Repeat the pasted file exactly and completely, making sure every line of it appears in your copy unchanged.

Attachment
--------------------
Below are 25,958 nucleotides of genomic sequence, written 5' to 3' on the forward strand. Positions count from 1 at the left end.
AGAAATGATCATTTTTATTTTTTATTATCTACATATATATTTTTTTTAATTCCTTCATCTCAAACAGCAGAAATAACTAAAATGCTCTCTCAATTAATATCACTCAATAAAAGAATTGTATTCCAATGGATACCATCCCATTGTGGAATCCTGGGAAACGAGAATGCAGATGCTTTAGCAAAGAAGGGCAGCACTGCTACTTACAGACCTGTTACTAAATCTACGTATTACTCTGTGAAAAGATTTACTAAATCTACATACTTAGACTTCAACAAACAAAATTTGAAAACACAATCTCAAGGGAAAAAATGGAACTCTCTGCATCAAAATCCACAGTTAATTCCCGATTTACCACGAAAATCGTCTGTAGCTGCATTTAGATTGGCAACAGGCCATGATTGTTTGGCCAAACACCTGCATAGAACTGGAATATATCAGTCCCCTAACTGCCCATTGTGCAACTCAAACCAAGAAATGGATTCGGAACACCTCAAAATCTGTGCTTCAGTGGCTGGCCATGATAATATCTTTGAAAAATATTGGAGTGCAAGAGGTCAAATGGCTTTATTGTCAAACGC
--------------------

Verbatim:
Below are 25,958 nucleotides of genomic sequence, written 5' to 3' on the forward strand. Positions count from 1 at the left end.
AGAAATGATCATTTTTATTTTTTATTATCTACATATATATTTTTTTTAATTCCTTCATCTCAAACAGCAGAAATAACTAAAATGCTCTCTCAATTAATATCACTCAATAAAAGAATTGTATTCCAATGGATACCATCCCATTGTGGAATCCTGGGAAACGAGAATGCAGATGCTTTAGCAAAGAAGGGCAGCACTGCTACTTACAGACCTGTTACTAAATCTACGTATTACTCTGTGAAAAGATTTACTAAATCTACATACTTAGACTTCAACAAACAAAATTTGAAAACACAATCTCAAGGGAAAAAATGGAACTCTCTGCATCAAAATCCACAGTTAATTCCCGATTTACCACGAAAATCGTCTGTAGCTGCATTTAGATTGGCAACAGGCCATGATTGTTTGGCCAAACACCTGCATAGAACTGGAATATATCAGTCCCCTAACTGCCCATTGTGCAACTCAAACCAAGAAATGGATTCGGAACACCTCAAAATCTGTGCTTCAGTGGCTGGCCATGATAATATCTTTGAAAAATATTGGAGTGCAAGAGGTCAAATGGCTTTATTGTCAAACGC